Before the COVID-19 pandemic, nearly half of Americans reported feelings of loneliness or isolation. Now, almost a year since the pandemic began, that number has jumped to 65 percent. And 31 percent of U.S adults report struggling with anxiety and depression.

There has never been a more crucial time to learn how to manage feelings of loneliness. More than ever, people are turning to substances and alcohol to cope with negative emotions. These dangerous habits can have detrimental health consequences and don’t actually address the root cause of loneliness in the first place.

If you or somebody you know are dealing with the negative impacts of isolation, try these tips for managing loneliness.

Connect with new and old friends in non-traditional ways.

Zoom, Google Meet, and FaceTime proved invaluable throughout 2020 and the holiday season, helping friends and family stay connected. But over the months, those calls can lose their sparkle and feel more like a chore than a hangout. To stay connected and with purpose, try out (or bring back) some non-traditional forms of communication instead. 

Handwritten letters, postcards, and personalized care packages are excellent ways to bring out your creative side and connect with old friends. And although local hangouts are still off-limits for many, the online world is also filled with opportunities to meet new friends. Facebook groups, hobby forums, online multiplayer games, and even the recently designed “QuaratineChat” are exciting ways to connect with people who share similar interests and manage loneliness of their own.

Get into something meaningful. 

Sometimes, loneliness can contribute to an overall lack of meaning in one’s life. Ironically, losing your sense of self can hold you back from trying new things that can make you feel fulfilled. If you find yourself enduring these types of feelings, take a moment to think about things in life you’ve always wanted to try but haven’t had the chance.

From abstract arts to indoor gardening, the internet is an endless resource that can help you get started with a new skill. You may also encounter like-minded learners in the process, who can help you stay connected with the people and activities you enjoy. Likewise, do some research into local organizations you’re interested in. Animal rescues and food banks are always on the lookout for help and pose an awesome opportunity to get you out of the house and do something with meaning.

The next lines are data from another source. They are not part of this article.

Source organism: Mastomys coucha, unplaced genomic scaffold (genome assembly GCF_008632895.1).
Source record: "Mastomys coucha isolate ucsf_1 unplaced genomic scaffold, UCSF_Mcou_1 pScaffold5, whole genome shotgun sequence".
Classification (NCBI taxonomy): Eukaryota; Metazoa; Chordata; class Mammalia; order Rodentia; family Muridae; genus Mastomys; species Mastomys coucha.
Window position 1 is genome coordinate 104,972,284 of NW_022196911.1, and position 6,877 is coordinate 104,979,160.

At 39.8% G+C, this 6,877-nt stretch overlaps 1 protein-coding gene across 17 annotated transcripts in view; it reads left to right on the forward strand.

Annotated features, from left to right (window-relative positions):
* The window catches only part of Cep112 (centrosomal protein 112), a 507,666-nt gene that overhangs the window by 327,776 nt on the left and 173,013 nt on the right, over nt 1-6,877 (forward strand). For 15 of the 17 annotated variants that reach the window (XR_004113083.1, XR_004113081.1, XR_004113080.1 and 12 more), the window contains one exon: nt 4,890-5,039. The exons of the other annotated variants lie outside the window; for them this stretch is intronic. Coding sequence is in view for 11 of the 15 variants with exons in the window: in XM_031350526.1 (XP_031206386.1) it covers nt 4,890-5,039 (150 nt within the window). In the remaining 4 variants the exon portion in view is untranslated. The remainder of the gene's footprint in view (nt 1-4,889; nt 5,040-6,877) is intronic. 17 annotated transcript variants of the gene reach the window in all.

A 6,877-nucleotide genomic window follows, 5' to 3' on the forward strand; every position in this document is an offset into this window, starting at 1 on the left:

Ditch the house and get outside.

Between the pandemic and the holidays, the majority of us feel like we’ve been stuck indoors for months on end. This feeling can contribute to loneliness and even make us forget the joy of the great outdoors. Although regulations are still in place in many natural spaces, plenty of local state parks and trails are open to the public and offer a safe distraction from being cooped up.

Along with the numerous benefits of walking, like improved circulation and metabolism, tapping into nearby nature is a productive way to combat loneliness. According to a Harvard Medical School study, people who walked for just 90 minutes in nature showed significantly lower activity in the prefrontal cortex, the brain region that focuses heavily on negative emotions. Ask if any of your local green spaces offer outdoor activities, like hikes or organized clean-ups, to help get you moving and meet like-minded people. 

Don’t forget to exercise.

Research has shown loneliness is a risk factor for adult physical inactivity and increases the likelihood that you’ll become less physically active over time. Remember that even with COVID-19 regulations still in place, you can still exercise. Both indoor and outdoor activity reaps dozens of mental health benefits.

Many gyms have made adjustments to accommodate clients safely. Look into your local gym and ask if they offer any group classes, either online or safely in person. Classes like Tai Chi or HIIT might get you hooked on something completely new —plus you can meet new people. If gyms aren’t your thing, look into a new fitness routine from home. The recent explosion of at-home workout platforms means more options than ever before. Even online classes foster a sense of accountability and camaraderie. 

Remember, those lonely days never last forever.

The past year has put an understandable damper on everyone’s spirits. Loneliness has skyrocketed. As we continue to navigate this new normal, remember to stay aware of your emotions so you can address them as they happen. Connecting with new internet friends to embarking on an outdoor adventure keeps a rotating schedule of positive activities. And don’t hesitate to reach out to a health professional if you have any mental or physical health concerns, such as symptoms of depression, anxiety, or any other concerning feelings.